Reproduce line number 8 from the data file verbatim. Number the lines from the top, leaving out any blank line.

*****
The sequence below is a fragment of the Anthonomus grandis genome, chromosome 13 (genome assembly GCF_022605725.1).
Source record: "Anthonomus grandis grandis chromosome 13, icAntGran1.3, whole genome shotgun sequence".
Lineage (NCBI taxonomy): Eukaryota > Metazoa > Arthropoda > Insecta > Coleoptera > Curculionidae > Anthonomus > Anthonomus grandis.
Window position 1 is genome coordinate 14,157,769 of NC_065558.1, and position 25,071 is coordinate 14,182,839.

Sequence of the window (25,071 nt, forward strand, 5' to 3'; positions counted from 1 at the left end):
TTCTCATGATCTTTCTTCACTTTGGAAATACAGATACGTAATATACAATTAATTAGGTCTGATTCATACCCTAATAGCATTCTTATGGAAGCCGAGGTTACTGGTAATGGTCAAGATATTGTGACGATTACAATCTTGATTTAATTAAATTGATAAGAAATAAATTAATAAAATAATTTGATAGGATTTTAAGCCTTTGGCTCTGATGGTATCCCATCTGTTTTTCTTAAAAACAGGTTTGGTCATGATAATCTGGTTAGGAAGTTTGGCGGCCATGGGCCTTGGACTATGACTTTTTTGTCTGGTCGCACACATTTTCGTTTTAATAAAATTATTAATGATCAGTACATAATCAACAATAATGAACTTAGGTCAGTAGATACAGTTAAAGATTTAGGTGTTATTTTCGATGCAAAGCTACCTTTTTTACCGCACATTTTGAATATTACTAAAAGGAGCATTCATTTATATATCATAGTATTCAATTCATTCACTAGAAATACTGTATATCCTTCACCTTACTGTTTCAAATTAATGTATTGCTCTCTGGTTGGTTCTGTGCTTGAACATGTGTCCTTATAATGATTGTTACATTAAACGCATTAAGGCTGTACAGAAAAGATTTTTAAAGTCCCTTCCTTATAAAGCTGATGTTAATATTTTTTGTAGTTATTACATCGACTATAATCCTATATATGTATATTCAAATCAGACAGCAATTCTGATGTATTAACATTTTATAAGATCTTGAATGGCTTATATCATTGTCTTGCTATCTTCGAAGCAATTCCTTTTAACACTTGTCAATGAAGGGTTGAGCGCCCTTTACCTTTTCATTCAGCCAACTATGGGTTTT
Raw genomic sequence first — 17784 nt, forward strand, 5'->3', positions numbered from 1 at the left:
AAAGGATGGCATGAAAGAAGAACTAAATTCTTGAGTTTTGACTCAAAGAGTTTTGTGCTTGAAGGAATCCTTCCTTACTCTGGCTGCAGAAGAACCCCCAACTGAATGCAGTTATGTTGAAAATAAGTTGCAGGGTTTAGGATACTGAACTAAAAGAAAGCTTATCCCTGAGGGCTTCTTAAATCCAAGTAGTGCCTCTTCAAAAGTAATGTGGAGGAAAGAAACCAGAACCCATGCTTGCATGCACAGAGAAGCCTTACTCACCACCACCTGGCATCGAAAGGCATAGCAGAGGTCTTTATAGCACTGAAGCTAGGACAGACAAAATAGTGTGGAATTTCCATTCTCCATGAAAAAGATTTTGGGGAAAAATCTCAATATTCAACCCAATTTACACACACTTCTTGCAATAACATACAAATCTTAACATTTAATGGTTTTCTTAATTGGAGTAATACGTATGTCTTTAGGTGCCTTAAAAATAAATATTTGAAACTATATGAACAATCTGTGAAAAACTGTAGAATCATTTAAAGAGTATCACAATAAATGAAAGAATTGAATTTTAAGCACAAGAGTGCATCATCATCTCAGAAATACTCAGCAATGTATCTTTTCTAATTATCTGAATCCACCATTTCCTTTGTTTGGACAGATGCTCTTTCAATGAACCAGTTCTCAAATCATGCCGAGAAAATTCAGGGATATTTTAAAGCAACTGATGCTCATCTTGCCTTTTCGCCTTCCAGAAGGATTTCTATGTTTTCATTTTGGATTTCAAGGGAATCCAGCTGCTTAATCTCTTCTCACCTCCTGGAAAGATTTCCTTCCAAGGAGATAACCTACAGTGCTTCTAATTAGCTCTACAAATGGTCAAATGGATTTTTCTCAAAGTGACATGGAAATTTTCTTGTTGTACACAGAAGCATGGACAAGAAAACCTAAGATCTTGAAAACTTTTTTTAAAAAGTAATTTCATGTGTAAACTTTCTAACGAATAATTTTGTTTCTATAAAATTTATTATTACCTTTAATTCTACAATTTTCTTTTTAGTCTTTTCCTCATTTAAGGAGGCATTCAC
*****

AAAGGATGGCATGAAAGAAGAACTAAATTCTTGAGTTTTGACTCAAAGAGTTTTGTGCTTGAAGGAATCCTTCCTTACTCTGGCTGCAGAAGAACCCCCAACTGAATGCAGTTATGTTGAAAATAAGTTGCAGGGTTTAGGATACTGAACTAAAAGAAAGCTTATCCCTGAGGGCTTCTTAAATCCAAGTAGTGCCTCTTCAAAAGTAATGTGGAGGAAAGAAACCAGAACCCATGCTTGCATGCACAGAGAAGCCTTACTCACCACCACCTGGCATCGAAAGGCATAGCAGAGGTCTTTATAGCACTGAAGCTAGGACAGACAAAATAGTGTGGAATTTCCATTCTCCATGAAAAAGATTTTGGGGAAAAATCTCAATATTCAACCCAATTTACACACACTTCTTGCAATAACATACAAATCTTAACATTTAATGGTTTTCTTAATTGGAGTAATACGTATGTCTTTAGGTGCCTTAAAAATAAATATTTGAAACTATATGAACAATCTGTGAAAAACTGTAGAATCATTTAAAGAGTATCACAATAAATGAAAGAATTGAATTTTAAGCACAAGAGTGCATCATCATCTCAGAAATACTCAGCAATGTATCTTTTCTAATTATCTGAATCCACCATTTCCTTTGTTTGGACAGATGCTCTTTCAATGAACCAGTTCTCAAATCATGCCGAGAAAATTCAGGGATATTTTAAAGCAACTGATGCTCATCTTGCCTTTTCGCCTTCCAGAAGGATTTCTATGTTTTCATTTTGGATTTCAAGGGAATCCAGCTGCTTAATCTCTTCTCACCTCCTGGAAAGATTTCCTTCCAAGGAGATAACCTACAGTGCTTCTAATTAGCTCTACAAATGGTCAAATGGATTTTTCTCAAAGTGACATGGAAATTTTCTTGTTGTACACAGAAGCATGGACAAGAAAACCTAAGATCTTGAAAACTTTTTTTAAAAAGTAATTTCATGTGTAAACTTTCTAACGAATAATTTTGTTTCTATAAAATTTATTATTACCTTTAATTCTACAATTTTCTTTTTAGTCTTTTCCTCATTTAAGGAGGCATTCAC